NYSSMA to have virtual festival showcasing student talent

NYSSMA to have virtual festival showcasing student talent

Liam Regan, Staff Writer

Many Schreiber students are participating and hope to earn a good score on their performances in the online NYSSMA solo and small ensemble festival on April 23.  There are six different levels, with level one being the easiest and six being the most challenging.  Normally, students would go on their scheduled day to their designated location and play before an adjudicator who would grade them on their ability to perform a solo, play selected scales, and sight-read a sheet of music 

Aside from its format, many aspects of the festival have changed.  For example, sight reading has been completely eliminated this year because NYSSMA cannot be held in person.  

Additionally, students would normally have to learn a certain amount of scales and then perform them for the judge.  Normally, level six piano candidates must learn all twelve major scales, and then play three for the adjudicator.  The student would not know which three would be chosen so they would prepare all twelve.  

However this year, the three necessary scales have been announced to students prior to recording so they can focus on these three scales instead of learning all twelve.  Solos and scales must be recorded as a video, making it easier because participants have unlimited takes until they play  perfectly.

“NYSSMA has made the online experience very organized.  Going into it, I was afraid that the submission progress would be long and complicated.  However, the process is simple and the association has even created a video to explain it,” said sophomore Bryson Shaub.

To participate in NYSSMA 2021, students must register and submit the sheet music for their solos.  Then they must upload videos of their scales, or long roll and rudiments for drums, as well as their solo videos.  For jazz musicians, improvisation videos are also required.  Online NYSSMA seems to be considerably easier than it has been in previous years due to the elimination of sight reading and the ability to record solos and scales multiple times.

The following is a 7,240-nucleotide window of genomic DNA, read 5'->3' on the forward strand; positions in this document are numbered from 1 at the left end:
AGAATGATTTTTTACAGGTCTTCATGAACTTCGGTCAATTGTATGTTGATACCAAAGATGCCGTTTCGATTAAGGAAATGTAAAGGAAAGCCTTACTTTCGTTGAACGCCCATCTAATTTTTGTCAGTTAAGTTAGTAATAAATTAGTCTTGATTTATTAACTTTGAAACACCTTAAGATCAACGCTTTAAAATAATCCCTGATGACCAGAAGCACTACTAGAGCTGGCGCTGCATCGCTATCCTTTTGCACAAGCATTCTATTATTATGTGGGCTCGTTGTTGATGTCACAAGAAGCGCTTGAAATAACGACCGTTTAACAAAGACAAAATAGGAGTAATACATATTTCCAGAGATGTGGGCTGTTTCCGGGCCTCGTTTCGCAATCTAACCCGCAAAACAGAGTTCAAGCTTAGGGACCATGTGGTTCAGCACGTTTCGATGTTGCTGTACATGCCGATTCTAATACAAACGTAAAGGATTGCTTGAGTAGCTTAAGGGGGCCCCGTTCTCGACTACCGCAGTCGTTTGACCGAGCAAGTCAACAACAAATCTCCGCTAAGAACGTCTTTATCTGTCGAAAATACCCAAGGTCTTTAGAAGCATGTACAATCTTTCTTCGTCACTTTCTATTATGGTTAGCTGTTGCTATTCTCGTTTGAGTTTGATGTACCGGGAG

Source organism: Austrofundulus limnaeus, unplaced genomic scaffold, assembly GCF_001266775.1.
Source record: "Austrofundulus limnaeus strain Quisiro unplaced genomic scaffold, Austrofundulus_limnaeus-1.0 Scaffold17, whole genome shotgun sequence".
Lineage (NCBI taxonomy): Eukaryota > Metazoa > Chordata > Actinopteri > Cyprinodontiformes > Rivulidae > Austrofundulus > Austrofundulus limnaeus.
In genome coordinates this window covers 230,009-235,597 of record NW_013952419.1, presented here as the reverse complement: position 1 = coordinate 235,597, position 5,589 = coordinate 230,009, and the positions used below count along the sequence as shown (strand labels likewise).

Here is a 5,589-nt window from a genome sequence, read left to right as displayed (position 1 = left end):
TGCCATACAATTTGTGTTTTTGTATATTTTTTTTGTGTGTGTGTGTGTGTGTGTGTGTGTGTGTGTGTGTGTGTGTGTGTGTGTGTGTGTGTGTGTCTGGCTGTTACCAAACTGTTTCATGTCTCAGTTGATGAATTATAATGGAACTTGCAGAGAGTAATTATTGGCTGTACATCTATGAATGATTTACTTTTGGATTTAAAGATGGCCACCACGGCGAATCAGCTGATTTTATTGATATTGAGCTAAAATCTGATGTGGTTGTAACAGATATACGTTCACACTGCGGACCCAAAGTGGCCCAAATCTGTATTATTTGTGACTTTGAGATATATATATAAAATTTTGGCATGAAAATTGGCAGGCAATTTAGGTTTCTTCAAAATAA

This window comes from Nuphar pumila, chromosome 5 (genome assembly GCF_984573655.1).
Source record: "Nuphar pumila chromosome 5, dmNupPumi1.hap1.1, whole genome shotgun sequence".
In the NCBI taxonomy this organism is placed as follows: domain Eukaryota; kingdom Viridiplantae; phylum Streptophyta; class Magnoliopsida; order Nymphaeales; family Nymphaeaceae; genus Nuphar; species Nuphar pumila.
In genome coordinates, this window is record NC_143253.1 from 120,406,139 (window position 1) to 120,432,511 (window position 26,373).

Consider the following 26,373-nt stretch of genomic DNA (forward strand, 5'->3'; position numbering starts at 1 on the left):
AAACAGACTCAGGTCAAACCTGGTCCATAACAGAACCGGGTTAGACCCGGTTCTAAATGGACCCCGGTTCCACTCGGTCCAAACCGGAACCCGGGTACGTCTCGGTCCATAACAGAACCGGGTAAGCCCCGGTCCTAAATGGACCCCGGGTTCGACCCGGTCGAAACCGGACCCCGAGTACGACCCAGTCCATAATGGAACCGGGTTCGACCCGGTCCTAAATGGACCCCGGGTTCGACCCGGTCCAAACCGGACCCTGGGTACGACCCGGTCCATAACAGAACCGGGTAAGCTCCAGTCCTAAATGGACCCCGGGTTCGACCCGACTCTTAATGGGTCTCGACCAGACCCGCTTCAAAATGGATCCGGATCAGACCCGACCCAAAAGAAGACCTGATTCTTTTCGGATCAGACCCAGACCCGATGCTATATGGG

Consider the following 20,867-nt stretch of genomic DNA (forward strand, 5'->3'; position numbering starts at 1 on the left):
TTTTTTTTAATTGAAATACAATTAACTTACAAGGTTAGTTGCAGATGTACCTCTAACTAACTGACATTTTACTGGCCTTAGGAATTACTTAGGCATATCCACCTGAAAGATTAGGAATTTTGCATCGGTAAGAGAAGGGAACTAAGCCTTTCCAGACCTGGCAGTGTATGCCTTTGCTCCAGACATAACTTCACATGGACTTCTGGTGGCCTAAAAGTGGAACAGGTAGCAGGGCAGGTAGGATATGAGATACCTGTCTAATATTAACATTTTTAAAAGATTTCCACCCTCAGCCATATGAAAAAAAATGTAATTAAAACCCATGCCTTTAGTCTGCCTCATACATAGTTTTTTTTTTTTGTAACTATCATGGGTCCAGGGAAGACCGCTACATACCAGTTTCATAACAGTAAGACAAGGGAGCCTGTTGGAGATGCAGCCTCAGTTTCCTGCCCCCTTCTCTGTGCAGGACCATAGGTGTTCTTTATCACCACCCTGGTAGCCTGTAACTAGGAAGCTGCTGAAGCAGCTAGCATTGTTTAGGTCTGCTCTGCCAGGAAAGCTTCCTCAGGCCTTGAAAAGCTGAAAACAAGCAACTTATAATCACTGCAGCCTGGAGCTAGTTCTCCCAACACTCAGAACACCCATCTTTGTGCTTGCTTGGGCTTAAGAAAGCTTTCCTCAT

Students have displayed their appreciation for NYSSMA because it encourages them to practice and improve, and adds a new goal of perfection.

“I like NYSSMA this year even though it was online because it gives me motivation to practice and get better at music,” said sophomore Kevin Reyes Palma. 

Palma completed level four cello NYSSMA and explained that he felt that the program was truly beneficial despite having been moved online. 

The main goal of the NYSSMA organization is to make musical education more prevalent across New York.  There are about 5,000 members in the organization, with 100,000 students participating in the annual spring festival, and 4,000 people participating in the NYSSMA Winter Conference.  The program first began in 1973 and has continued every year since with the exception of the 2020 All-State program and Winter Conference, which were cancelled due to the pandemic.

Although there have been many uncertainties about whether the festival would occur, NYSSMA has succeeded so far in permitting students to show off their hard work in an online video.